Instead of innocent people asking the government for permission to purchase a gun, a list of those who are prohibited from having a gun should be made public and updated in real time. Then the public would have a chance of determining if the person they are selling a gun to is on the list. That has a possibility of making it a little harder for those prohibited from possessing guns to obtain them.

The idea that any eight year old could print a gun at home with the push of a button sounds scary. It is not based in fact.

If an eight year-old can load a program, select the proper material, print and assemble a gun, find the proper ammunition and load it, they can operate a file and a drill press.  Does a several hundred dollar 3D printer make more of a difference than a couple of hundred dollar drill press or lathe and some files? It does not.

The only reason 3D printed guns are hyped is because ignorant people, who are afraid of guns, have some knowledge of computers and printers. The idea of 3D printed guns give them a little bit of understanding of what most makers have known for decades.  The people concerned about 3D printers have no understanding of casting, welding, drill presses, lathes, files or hammers.

The hype about 3D printed guns only highlights the ignorance of those determined to have a disarmed population.

If you want a disarmed population, repeal the Second Amendment, declare most firearms ownership illegal, and gin up the prisons and labor camps. I suspect armed resistance would occur. That cure would be far worse than the current disease.

People who push for strong restrictions on gun ownership and use often believe that because they do not wish a gun, all the costs of heavy restrictions would be paid by others. That is a mistake.

At present, a person who dislikes guns can avoid committing suicide or having an accident with a gun simply by not possessing one. If armed resistance to gun control occurs, the resisters will not be hunting police. They will be hunting those who politically pushed for a disarmed population. They will have guns. Those who pushed for disarmament will not.

©2018 by Dean Weingarten: Permission to share is granted when this notice is included.

Link to Gun Watch

About Dean Weingarten:Dean Weingarten

Dean Weingarten has been a peace officer, a military officer, was on the University of Wisconsin Pistol Team for four years, and was first certified to teach firearms safety in 1973. He taught the Arizona concealed carry course for fifteen years until the goal of constitutional carry was attained. He has degrees in meteorology and mining engineering, and recently retired from the Department of Defense after a 30 year career in Army Research, Development, Testing, and Evaluation.

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Somebody supposedly once said “We cannot invade the US, behind every blade of grass there is a rifle”. How many blades of grass are there ? And we only have 300 to 400 million weapons ? My conclusion here is that we need more rifles ! Even if we have to import them from Russia and China ! We need more !!!!! AND WE NEED THAT GD WALL DECADES AGO !!!!! And we need a government that once again follows the RULE OF LAW, not the whims of the Commie politically correct. And we need to audit the Federal Reserve… Read more »


There may not be an official national registry of gun ownership, but if you look at recent tactics in cases where law enforcement seeks to compel a person to testify against their target of another investigation, they have been using marijuana legalization and the database of medical marijuana users, and apparently cross referencing it against nics backgrounds forms to get a warrant, and then charging those gun owners with illegally acquiring and/or possessing firearms. In exchange for their testimony those charges are dropped, and the fact that they are violating both hippa laws, and Policing what amounts to a firearms… Read more »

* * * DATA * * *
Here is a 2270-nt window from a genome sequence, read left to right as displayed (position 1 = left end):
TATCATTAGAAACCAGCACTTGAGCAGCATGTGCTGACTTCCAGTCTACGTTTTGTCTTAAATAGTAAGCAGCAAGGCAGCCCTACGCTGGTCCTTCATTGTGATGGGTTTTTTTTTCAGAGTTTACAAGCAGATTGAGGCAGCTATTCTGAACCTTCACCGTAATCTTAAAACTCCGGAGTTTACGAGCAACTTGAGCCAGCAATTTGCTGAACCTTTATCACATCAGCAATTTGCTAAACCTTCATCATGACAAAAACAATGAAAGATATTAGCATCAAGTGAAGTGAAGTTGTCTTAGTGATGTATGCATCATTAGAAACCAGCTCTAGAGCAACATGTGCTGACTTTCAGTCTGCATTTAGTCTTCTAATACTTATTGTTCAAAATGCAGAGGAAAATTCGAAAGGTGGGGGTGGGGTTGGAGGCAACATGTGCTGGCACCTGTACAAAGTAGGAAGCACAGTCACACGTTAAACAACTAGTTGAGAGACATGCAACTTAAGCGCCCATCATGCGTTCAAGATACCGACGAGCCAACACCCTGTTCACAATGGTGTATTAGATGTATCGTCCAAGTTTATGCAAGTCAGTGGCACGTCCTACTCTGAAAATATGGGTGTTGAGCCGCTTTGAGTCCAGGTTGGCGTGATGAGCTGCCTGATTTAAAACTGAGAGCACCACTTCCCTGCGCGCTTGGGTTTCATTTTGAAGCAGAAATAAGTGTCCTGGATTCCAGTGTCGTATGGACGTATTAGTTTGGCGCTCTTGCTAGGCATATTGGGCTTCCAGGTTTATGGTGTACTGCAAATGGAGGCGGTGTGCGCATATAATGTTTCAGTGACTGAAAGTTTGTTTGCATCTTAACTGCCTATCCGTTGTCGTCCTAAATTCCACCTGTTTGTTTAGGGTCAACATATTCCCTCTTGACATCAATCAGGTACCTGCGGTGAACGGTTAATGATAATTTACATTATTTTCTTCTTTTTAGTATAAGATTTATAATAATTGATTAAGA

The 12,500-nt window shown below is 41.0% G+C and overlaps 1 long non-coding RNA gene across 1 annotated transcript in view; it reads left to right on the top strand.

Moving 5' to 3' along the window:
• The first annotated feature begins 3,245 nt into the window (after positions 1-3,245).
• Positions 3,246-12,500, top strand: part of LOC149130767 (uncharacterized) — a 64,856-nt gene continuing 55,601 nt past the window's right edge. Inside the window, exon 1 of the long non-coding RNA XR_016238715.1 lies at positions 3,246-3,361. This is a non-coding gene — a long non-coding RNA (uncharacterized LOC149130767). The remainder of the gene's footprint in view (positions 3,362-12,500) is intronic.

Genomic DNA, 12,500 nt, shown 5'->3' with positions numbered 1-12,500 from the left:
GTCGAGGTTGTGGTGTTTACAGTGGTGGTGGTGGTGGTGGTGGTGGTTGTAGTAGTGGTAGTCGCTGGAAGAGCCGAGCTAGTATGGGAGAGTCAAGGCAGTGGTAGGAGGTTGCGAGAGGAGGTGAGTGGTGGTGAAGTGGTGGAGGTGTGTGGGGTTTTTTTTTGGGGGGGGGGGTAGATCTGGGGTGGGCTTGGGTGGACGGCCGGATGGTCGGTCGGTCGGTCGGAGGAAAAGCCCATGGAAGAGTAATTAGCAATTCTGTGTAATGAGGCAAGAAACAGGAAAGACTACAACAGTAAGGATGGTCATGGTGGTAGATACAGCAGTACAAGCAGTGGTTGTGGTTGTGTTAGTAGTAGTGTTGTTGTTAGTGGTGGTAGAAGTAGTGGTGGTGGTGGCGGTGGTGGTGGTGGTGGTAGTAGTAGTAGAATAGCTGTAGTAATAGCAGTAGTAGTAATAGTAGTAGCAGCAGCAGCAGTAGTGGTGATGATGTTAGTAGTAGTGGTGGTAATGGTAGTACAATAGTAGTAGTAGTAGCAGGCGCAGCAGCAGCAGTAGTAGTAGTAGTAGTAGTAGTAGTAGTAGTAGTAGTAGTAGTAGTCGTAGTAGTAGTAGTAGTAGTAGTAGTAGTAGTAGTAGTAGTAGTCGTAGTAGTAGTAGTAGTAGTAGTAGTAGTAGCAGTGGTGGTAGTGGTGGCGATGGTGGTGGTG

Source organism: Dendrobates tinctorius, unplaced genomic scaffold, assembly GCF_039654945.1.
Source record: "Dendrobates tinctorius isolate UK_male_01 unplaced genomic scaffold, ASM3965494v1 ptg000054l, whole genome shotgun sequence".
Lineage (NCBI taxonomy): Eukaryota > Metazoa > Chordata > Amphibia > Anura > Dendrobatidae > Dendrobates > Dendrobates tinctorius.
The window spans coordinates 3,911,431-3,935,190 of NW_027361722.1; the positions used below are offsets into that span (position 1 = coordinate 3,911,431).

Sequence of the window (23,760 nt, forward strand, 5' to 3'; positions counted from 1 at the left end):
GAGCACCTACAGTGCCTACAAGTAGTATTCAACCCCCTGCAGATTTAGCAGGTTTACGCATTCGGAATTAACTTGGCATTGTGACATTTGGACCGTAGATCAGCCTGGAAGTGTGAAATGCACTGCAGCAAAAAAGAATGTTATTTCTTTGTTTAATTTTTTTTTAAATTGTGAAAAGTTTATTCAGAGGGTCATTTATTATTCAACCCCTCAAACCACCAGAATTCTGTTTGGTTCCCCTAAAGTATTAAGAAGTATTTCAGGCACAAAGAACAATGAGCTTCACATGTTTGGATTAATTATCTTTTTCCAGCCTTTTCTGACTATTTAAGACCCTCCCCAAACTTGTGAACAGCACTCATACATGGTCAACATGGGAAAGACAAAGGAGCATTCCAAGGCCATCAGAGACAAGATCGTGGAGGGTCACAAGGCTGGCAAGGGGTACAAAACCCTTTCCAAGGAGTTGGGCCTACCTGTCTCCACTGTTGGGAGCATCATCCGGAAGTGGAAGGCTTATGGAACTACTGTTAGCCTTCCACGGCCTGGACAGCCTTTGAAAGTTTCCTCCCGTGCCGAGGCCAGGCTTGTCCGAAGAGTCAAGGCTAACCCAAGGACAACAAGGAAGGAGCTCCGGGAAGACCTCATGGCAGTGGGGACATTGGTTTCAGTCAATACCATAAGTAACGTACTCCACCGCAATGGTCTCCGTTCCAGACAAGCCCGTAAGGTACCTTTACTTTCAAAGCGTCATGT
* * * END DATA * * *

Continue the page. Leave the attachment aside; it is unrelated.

They can only take what you give them. Fight for your liberty. Your forefathers did.


Maybe that’s why they are puting everyone on meds to deny gun purchase/ownership.


YES ! And shortly after your doctor gets you to take drugs, then he comes out with a questionnaire from the government. “Do you have any guns in the household” is what they want to know. And if you ask the doctor why they are asking you that question, the doctor will tell you that it’s for your own safety. And now the gov knows whose house to go to when they decide to do the Big Confiscation, using UN troops, no doubt. (These people got to have holes in their heads).

Hogarth Kramer

“Instead of innocent people asking the government for permission to purchase a gun, a list of those who are prohibited from having a gun should be made public and updated in real time.”

This always begs the question “who keeps the list?”

Who would you trust, knowing what we all know now: IRS? FBI? ATF? TSA? How do you keep those corrupt agencies from disarming their political opponents by putting them on the list? We have SEEN what they are willing to do. Any power given to them, even indirect power, is guaranteed to be misused against us.

Byron R. Winchell

Never, ever, trust government. That is all.




Did not work well with American Indians. Not that they trusted but they were subjugated. Freedom is mo better brah.

Jay Dee

I would assign the job to the credit reporting agencies. I would also make the new NICS available to everyone. Prospective purchasers could check their eligibility without committing a felony. A smartphone app could read iris patterns and fingerprints; no more false positives.


I guess you’ve never had an issue with bad debt being recorded on your credit history in error and the gigantic hassle it is to get it removed. I have and it’s not that uncommon of an experience, ask around. We have precious little privacy as it is now, I don’t want any more of my personal information out there for people to hack into.